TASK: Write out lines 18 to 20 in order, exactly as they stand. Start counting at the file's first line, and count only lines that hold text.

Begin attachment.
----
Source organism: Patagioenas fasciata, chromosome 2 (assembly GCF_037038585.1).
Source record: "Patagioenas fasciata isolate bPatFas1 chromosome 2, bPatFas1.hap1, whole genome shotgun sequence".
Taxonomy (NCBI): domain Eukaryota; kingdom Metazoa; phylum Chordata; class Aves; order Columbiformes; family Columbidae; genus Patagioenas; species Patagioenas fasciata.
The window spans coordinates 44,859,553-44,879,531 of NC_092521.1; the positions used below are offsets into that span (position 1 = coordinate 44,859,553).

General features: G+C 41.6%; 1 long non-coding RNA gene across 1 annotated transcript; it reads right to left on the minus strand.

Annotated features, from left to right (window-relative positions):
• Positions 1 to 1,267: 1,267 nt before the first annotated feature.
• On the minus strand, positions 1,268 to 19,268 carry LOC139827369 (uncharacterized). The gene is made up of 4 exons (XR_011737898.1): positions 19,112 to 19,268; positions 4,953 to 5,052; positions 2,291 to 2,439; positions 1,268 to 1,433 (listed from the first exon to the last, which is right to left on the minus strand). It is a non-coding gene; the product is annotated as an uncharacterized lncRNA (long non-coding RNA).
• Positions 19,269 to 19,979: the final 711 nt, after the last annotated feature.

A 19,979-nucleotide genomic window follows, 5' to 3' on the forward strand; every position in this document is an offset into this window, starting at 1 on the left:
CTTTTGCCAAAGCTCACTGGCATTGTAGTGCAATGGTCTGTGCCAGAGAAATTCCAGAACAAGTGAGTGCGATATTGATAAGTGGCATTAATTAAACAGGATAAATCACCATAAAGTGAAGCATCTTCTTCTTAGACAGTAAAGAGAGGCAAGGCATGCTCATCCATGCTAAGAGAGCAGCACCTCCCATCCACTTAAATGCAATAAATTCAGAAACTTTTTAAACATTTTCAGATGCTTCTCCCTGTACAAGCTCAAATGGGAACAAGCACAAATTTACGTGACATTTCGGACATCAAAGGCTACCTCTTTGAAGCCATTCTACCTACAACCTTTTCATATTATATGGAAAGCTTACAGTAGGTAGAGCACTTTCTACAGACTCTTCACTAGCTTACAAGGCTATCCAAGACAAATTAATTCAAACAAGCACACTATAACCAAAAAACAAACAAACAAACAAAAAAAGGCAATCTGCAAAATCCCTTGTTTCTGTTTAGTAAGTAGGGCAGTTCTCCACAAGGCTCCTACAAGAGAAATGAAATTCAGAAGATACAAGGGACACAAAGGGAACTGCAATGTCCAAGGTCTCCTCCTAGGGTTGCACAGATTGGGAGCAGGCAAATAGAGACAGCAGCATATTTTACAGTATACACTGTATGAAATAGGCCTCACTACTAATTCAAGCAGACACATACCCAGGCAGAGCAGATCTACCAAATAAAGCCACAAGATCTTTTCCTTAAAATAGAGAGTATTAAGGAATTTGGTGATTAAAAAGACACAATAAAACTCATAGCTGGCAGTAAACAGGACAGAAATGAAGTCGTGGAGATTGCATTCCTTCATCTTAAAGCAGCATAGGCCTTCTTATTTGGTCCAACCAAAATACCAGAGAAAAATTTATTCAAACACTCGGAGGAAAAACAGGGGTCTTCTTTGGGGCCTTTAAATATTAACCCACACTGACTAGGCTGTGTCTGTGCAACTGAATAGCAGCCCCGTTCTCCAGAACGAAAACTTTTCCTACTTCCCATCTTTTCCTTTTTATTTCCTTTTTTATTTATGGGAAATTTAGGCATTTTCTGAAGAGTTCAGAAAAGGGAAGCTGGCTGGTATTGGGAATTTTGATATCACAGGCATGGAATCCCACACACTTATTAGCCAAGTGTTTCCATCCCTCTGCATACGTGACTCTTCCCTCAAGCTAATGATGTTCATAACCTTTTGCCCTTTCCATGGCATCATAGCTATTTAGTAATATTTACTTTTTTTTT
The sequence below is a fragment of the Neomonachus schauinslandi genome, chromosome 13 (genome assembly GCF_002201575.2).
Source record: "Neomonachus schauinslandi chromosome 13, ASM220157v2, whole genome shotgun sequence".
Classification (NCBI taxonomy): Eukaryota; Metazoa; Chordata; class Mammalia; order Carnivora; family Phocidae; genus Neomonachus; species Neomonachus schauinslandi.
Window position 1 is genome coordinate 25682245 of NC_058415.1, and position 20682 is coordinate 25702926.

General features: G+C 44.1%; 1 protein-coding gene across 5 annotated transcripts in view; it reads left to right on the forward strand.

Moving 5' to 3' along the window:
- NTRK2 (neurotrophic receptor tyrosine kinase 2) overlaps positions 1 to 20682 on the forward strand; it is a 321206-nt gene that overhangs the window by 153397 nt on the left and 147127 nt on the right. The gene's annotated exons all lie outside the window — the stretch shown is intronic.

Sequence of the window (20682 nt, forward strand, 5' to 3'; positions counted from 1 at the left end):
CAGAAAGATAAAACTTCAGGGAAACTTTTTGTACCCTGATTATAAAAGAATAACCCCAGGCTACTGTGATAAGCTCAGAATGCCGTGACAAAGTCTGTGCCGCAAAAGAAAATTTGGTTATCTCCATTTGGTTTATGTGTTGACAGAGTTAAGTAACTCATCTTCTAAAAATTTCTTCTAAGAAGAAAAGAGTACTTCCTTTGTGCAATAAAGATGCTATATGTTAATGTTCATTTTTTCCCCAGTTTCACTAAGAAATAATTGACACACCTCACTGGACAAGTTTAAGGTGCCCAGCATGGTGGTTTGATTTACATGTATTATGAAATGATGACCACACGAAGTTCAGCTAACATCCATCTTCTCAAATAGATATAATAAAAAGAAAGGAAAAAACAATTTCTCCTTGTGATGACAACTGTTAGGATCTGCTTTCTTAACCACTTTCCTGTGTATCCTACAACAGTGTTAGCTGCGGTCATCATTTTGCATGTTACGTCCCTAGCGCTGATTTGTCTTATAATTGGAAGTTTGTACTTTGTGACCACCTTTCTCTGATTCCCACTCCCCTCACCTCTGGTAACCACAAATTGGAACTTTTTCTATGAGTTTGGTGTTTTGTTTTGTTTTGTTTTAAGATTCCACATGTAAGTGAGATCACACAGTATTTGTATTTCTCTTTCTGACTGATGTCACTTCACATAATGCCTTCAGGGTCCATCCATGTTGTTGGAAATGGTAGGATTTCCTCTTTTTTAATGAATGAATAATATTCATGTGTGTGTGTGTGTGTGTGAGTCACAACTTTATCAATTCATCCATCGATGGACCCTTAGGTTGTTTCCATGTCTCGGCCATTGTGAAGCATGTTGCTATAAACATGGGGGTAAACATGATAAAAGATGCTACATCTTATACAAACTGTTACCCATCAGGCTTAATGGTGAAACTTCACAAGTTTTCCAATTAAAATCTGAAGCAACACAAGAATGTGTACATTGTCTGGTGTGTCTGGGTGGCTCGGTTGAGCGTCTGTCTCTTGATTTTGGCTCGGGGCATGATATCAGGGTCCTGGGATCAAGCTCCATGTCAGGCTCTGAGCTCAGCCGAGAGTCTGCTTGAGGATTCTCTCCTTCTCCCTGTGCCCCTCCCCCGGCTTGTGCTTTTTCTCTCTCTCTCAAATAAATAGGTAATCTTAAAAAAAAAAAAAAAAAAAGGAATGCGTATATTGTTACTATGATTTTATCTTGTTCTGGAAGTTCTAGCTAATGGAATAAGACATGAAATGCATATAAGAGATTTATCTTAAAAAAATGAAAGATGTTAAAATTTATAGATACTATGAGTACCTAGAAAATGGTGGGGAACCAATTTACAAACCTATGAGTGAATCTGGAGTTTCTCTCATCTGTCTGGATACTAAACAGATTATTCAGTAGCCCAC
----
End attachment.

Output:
- NTRK2 (neurotrophic receptor tyrosine kinase 2) overlaps positions 1 to 20682 on the forward strand; it is a 321206-nt gene that overhangs the window by 153397 nt on the left and 147127 nt on the right. The gene's annotated exons all lie outside the window — the stretch shown is intronic.

Sequence of the window (20682 nt, forward strand, 5' to 3'; positions counted from 1 at the left end):
CAGAAAGATAAAACTTCAGGGAAACTTTTTGTACCCTGATTATAAAAGAATAACCCCAGGCTACTGTGATAAGCTCAGAATGCCGTGACAAAGTCTGTGCCGCAAAAGAAAATTTGGTTATCTCCATTTGGTTTATGTGTTGACAGAGTTAAGTAACTCATCTTCTAAAAATTTCTTCTAAGAAGAAAAGAGTACTTCCTTTGTGCAATAAAGATGCTATATGTTAATGTTCATTTTTTCCCCAGTTTCACTAAGAAATAATTGACACACCTCACTGGACAAGTTTAAGGTGCCCAGCATGGTGGTTTGATTTACATGTATTATGAAATGATGACCACACGAAGTTCAGCTAACATCCATCTTCTCAAATAGATATAATAAAAAGAAAGGAAAAAACAATTTCTCCTTGTGATGACAACTGTTAGGATCTGCTTTCTTAACCACTTTCCTGTGTATCCTACAACAGTGTTAGCTGCGGTCATCATTTTGCATGTTACGTCCCTAGCGCTGATTTGTCTTATAATTGGAAGTTTGTACTTTGTGACCACCTTTCTCTGATTCCCACTCCCCTCACCTCTGGTAACCACAAATTGGAACTTTTTCTATGAGTTTGGTGTTTTGTTTTGTTTTGTTTTAAGATTCCACATGTAAGTGAGATCACACAGTATTTGTATTTCTCTTTCTGACTGATGTCACTTCACATAATGCCTTCAGGGTCCATCCATGTTGTTGGAAATGGTAGGATTTCCTCTTTTTTAATGAATGAATAATATTCATGTGTGTGTGTGTGTGTGTGAGTCACAACTTTATCAATTCATCCATCGATGGACCCTTAGGTTGTTTCCATGTCTCGGCCATTGTGAAGCATGTTGCTATAAACATGGGGGTAAACATGATAAAAGATGCTACATCTTATACAAACTGTTACCCATCAGGCTTAATGGTGAAACTTCACAAGTTTTCCAATTAAAATCTGAAGCAACACAAGAATGTGTACATTGTCTGGTGTGTCTGGGTGGCTCGGTTGAGCGTCTGTCTCTTGATTTTGGCTCGGGGCATGATATCAGGGTCCTGGGATCAAGCTCCATGTCAGGCTCTGAGCTCAGCCGAGAGTCTGCTTGAGGATTCTCTCCTTCTCCCTGTGCCCCTCCCCCGGCTTGTGCTTTTTCTCTCTCTCTCAAATAAATAGGTAATCTTAAAAAAAAAAAAAAAAAAAGGAATGCGTATATTGTTACTATGATTTTATCTTGTTCTGGAAGTTCTAGCTAATGGAATAAGACATGAAATGCATATAAGAGATTTATCTTAAAAAAATGAAAGATGTTAAAATTTATAGATACTATGAGTACCTAGAAAATGGTGGGGAACCAATTTACAAACCTATGAGTGAATCTGGAGTTTCTCTCATCTGTCTGGATACTAAACAGATTATTCAGTAGCCCAC